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Estimating Incumbency Effects In U.S. State Legislatures: A Quasi-Experimental Study

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  • YOGESH UPPAL

Abstract

This paper estimates the incumbency effects in elections to the House of Representatives of 45 states in the United States using a quasi-experimental research method, regression discontinuity design (RDD). This design isolates the causal effect of incumbency from other contemporaneous factors, such as candidate quality, by comparing incumbents and non-incumbents in close contests. I find that incumbents in state legislative elections have a significant advantage, and this advantage serves as a strong barrier to re-entry of challengers who had previously been defeated. However, the incumbency advantage estimated using the RDD is much smaller than are the estimates using existing methods, implying a significant selection bias in the latter. Copyright 2009 Blackwell Publishing Ltd.

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Bibliographic Info

Article provided by Wiley Blackwell in its journal Economics & Politics.

Volume (Year): 22 (2010)
Issue (Month): 2 (07)
Pages: 180-199

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Handle: RePEc:bla:ecopol:v:22:y:2010:i:2:p:180-199

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Web page: http://www.blackwellpublishing.com/journal.asp?ref=0954-1985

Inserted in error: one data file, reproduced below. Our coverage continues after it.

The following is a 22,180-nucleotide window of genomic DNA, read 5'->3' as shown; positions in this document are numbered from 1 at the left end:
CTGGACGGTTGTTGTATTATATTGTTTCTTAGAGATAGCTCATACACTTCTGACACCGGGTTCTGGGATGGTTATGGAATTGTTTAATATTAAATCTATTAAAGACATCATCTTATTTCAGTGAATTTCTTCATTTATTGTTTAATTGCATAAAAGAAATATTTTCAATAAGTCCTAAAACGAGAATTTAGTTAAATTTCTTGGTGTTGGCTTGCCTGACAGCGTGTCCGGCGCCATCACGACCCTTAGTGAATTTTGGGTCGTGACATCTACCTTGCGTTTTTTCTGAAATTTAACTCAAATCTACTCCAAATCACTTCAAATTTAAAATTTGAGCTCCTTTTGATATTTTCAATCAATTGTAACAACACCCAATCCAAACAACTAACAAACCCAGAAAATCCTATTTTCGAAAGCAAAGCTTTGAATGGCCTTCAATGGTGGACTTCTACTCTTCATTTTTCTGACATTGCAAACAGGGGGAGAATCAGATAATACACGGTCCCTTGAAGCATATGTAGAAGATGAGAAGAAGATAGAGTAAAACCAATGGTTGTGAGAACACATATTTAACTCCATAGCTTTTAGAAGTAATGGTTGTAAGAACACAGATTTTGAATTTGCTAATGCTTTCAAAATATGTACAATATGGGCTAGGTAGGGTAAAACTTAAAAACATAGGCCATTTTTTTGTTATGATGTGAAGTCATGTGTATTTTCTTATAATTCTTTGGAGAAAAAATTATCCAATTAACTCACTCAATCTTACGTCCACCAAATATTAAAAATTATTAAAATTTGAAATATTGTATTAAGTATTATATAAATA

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Cited by:
  1. Tuvana Pastine & Ivan Pastine & Matthew T. Cole, 2013. "Incumbency Advantage in an Electoral Contest," Economics, Finance and Accounting Department Working Paper Series n242-13.pdf, Department of Economics, Finance and Accounting, National University of Ireland - Maynooth.
  2. Yogesh Uppal, 2011. "Does legislative turnover adversely affect state expenditure policy? Evidence from Indian state elections," Public Choice, Springer, vol. 147(1), pages 189-207, April.
  3. Paul Redmond & John Regan, 2013. "Incumbency Advantage in Irish Elections: A Regression Discontinuity Analysis," Economics, Finance and Accounting Department Working Paper Series n241-13.pdf, Department of Economics, Finance and Accounting, National University of Ireland - Maynooth.
  4. Christopher Duquette & Franklin Mixon & Richard Cebula, 2013. "The Impact of Legislative Tenure and Seniority on General Election Success: Econometric Evidence from U.S. House Races," Atlantic Economic Journal, International Atlantic Economic Society, vol. 41(2), pages 161-172, June.
  5. John Gilbert & Reza Oladi, 2011. "Net Campaign Contributions, Agricultural Interests, and Votes on Liberalizing Trade with China," Working Papers 201102, Utah State University, Department of Economics and Finance.

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